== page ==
Juventus prevented the first El Clásico in a Champions League final with its 3-2 aggregate win over Real Madrid in their semifinal. It might have been a win for the underdog, but Maxi Allegri’s side hasn’t really gotten the credit it deserves.
Quietly one of Europe’s best teams over the last couple seasons, Juventus, the reigning four-time Serie A champion, imposed its style on Real and didn’t hide from the challenge. The teams finished about even in possession, with Madrid narrowly edging the percentage in both games.
Rather than parking the bus, Juve controlled long stretches of both games from the start. Álvaro Morata’s first goal of the series, just nine minutes in, came off a spell of ball circulation that spanned the entire field and involved nine players.
Over two legs, Madrid couldn’t get its superior individual talent to work for the team cause, as Cristiano Ronaldo and Gareth Bale played far below their standard. Karim Benzema’s return for the second leg offered better balance and flow in attack, but Bale missed multiple opportunities and Ronaldo failed to influence the game through the run of play.
Carlo Ancelotti’s team played its usual 4-4-2/4-3-3 hybrid system but couldn’t get into a good rhythm until about a quarter-hour into the return leg after sputtering in Turin. When Real looked dangerous, it showed its usual prowess in all types of attacks—possession, counterattacks and set pieces—but could only get one goal to fall at home, on a soft penalty.
On the other end, Juventus began both games in a 4-1-3-2 with Andrea Pirlo at the base and Arturo Vidal at the point of four central midfielders.
Allegri’s team alternated smoothly between purposeful ball circulation and composed pressure absorption.
In attack, Juve’s own top three of Vidal, Morata and Carlos Tévez showed better chemistry and complemented each other in a more productive way than Madrid’s discontented attacking stars.
Tévez’s typical running pattern involved checking off the front line to find the ball, then facing forward after laying it off and running into gaps between Madrid’s defensive and midfield lines to receive return passes in pockets without pressure. In the meantime, Morata stretched the defense and Vidal balanced their movements with runs from deeper.
Vidal did the most defensive work among the three, dropping next to Pirlo in a flat 4-4-2 as Juve retreated into its lowest defensive block. His defensive pressure also disrupted Madrid’s build-up—even greater than Benzema’s absence in the first leg was Luka Modrić’s in both matches, as it left Toni Kroos alone to organize and distribute in central midfield.
Sergio Ramos played alongside Kroos in the first leg, but he was far more effective back in central defense in the second match. Isco filled Modrić’s role at the Santiago Bernabéu, but he couldn’t effect the same quality of possession as the Croatian.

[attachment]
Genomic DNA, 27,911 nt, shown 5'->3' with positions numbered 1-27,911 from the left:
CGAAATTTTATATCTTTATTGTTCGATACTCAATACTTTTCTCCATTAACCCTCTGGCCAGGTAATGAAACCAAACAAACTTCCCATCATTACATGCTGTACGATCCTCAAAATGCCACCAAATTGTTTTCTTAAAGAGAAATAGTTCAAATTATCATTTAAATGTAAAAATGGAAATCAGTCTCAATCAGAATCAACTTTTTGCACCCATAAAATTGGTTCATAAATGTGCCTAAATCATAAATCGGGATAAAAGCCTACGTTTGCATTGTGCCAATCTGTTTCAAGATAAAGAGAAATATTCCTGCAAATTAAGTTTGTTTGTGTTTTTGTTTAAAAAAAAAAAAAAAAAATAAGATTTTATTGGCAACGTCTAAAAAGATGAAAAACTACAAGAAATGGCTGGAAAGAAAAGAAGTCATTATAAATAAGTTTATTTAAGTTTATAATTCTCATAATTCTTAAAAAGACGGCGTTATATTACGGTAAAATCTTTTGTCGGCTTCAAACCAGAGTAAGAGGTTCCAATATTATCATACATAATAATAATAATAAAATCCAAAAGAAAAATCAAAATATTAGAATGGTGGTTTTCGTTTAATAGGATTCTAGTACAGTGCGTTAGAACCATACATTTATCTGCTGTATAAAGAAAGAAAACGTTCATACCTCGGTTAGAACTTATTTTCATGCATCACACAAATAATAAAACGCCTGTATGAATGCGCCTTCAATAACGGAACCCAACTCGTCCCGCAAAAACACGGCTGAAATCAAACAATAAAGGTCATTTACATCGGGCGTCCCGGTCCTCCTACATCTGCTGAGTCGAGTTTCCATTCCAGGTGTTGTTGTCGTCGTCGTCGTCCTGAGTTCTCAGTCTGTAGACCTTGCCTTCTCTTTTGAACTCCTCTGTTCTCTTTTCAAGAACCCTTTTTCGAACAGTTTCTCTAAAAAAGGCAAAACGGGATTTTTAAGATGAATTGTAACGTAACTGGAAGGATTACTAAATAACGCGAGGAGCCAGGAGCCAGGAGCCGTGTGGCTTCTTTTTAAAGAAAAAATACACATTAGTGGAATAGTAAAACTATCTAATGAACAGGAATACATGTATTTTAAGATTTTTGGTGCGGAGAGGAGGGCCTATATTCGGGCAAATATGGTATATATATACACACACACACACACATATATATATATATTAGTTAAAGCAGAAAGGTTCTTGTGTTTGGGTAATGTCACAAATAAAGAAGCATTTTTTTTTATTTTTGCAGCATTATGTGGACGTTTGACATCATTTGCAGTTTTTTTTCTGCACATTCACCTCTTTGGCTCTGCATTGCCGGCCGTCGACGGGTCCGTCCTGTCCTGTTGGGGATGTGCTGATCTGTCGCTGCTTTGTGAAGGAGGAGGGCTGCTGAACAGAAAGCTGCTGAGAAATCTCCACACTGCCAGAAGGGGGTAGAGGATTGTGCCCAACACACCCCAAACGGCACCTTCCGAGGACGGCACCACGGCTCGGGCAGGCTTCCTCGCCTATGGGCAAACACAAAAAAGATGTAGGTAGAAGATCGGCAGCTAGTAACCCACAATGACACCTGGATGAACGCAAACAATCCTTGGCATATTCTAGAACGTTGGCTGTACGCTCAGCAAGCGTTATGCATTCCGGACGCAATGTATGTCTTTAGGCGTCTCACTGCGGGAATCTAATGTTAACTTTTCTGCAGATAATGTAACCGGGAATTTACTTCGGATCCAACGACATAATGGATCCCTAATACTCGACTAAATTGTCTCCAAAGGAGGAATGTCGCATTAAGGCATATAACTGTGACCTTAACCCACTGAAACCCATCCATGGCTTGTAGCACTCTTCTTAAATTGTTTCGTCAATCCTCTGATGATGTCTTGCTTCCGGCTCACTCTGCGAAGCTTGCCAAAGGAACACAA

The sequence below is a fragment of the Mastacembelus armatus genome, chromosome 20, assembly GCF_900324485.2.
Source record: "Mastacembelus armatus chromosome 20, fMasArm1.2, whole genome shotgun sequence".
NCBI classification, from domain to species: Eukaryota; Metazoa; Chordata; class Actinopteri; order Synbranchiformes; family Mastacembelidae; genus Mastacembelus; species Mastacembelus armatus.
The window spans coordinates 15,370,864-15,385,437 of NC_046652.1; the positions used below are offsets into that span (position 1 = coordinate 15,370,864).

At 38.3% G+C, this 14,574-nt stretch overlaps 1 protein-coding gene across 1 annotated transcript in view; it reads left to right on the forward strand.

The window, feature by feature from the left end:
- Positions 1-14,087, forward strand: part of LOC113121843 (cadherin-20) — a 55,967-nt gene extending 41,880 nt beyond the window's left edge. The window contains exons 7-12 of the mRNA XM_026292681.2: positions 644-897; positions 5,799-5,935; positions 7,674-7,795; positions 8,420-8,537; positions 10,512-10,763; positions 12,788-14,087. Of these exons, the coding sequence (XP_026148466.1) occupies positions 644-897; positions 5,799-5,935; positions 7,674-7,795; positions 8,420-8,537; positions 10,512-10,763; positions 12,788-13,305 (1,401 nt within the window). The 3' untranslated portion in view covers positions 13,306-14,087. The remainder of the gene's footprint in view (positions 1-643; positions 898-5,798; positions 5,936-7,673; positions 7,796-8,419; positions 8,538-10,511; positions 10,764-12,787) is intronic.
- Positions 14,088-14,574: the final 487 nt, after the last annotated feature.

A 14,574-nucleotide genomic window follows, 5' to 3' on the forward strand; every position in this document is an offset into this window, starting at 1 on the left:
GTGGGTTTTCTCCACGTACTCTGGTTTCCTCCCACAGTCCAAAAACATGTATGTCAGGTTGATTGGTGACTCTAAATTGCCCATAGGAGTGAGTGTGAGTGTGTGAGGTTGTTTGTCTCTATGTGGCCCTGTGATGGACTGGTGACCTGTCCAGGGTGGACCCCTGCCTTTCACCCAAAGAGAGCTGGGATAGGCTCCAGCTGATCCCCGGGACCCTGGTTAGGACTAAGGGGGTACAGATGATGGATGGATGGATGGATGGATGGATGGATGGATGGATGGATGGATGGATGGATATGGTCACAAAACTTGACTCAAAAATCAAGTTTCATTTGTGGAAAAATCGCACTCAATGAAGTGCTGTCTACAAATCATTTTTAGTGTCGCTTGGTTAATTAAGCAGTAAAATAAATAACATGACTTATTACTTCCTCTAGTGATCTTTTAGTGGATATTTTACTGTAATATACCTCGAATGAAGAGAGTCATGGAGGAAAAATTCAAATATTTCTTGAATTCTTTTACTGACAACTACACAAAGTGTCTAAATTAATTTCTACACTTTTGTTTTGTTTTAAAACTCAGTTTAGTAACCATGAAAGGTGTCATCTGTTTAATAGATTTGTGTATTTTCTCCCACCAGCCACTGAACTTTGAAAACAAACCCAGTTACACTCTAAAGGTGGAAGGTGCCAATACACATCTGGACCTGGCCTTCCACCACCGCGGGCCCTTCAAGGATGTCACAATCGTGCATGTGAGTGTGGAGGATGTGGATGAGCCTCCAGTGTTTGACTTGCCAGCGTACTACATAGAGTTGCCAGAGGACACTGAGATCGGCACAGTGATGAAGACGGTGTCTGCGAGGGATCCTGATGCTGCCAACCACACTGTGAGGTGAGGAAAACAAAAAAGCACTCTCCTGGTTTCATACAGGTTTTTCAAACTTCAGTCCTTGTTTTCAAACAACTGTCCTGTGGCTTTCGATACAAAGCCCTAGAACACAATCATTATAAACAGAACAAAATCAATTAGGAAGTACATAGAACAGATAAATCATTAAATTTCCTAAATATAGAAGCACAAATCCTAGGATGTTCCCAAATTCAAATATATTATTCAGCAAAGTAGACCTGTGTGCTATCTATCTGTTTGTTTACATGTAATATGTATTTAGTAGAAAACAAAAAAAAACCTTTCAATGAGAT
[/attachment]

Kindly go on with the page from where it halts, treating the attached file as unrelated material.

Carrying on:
Meanwhile, Kroos struggled to account for Tévez’s movement in what could be called a “nine-and-a-half” role, linking midfield and attack somewhere between the classic striker and playmaker positions. Morata, an effective finisher with moments of valuable hold-up play as well, ensured Juve didn’t miss out on that higher presence at the same time.
Pirlo again provided the impetus for Juve in both attacking and defensive phases, distributing to teammates and delaying opponents as appropriate. The deep-lying playmaker is a textbook example of what the Italians call a regista, which literally translates to “director,” as in cinema.
Juventus showed no fear in playing out of the back and circulating possession all over the field.
Madrid scored during Juve’s brief lapses midway through the first half in each leg, but the Italians resumed control of the match after conceding both goals.
Add in a healthy, productive Paul Pogba—he wasn’t quite up to par in the second leg but still finished with the vital assist on a knockdown header in the penalty area and showed an improved maturity late in the game—and Juventus has once of the most balanced teams on the continent.
Against Madrid, Allegri set his team up to secure a win at home, then lock down the back end to take the lead into the second leg. In Spain, his team pressed until it scored just once more, getting the vital away goal even after playing from behind, then shut it down again.
Beyond a system of narrow midfielders, Juve can also play with three central defenders and stifle attacks with compact lines in a 3-5-2 or 5-3-2. Allegri inserted Andrea Barzagli into the back line, and the classic Italian defensive discipline took over, aided by clock-bleeding tactics to destroy Madrid’s attacking tempo and frustrate the Galácticos.
Juve did just enough on the road to make its home win stand up, seeing out the remainder of time well after scoring. Morata scored twice against the club that promoted him from academy to first team, a €20 million transfer worth a fraction of the millions that it took to buy those who replaced him.
Against Barcelona in the final, Juventus will again be the heavy underdog.
It has a better chance to stifle the Barça attack than Bayern Munich’s injury-depleted squad, and Juve is generally a superior defensive team to Bayern, but the La Liga leader should be an even stiffer challenge than Real.
The understanding among Barcelona’s front three of Neymar, Luis Suárez and Lionel Messi easily eclipses Real’s current state of discontent in attack. Juve has conceded more than one goal in just six matches all season, but its next task is stopping a team that put five past Bayern and has scored 28 goals in 12 Champions League matches.
Playing just 90 minutes should help, as it’s much easier for teams to punch above their weight for one match rather than two. Another disciplined display of pragmatic balance between attack and defense could provide a second successive upset.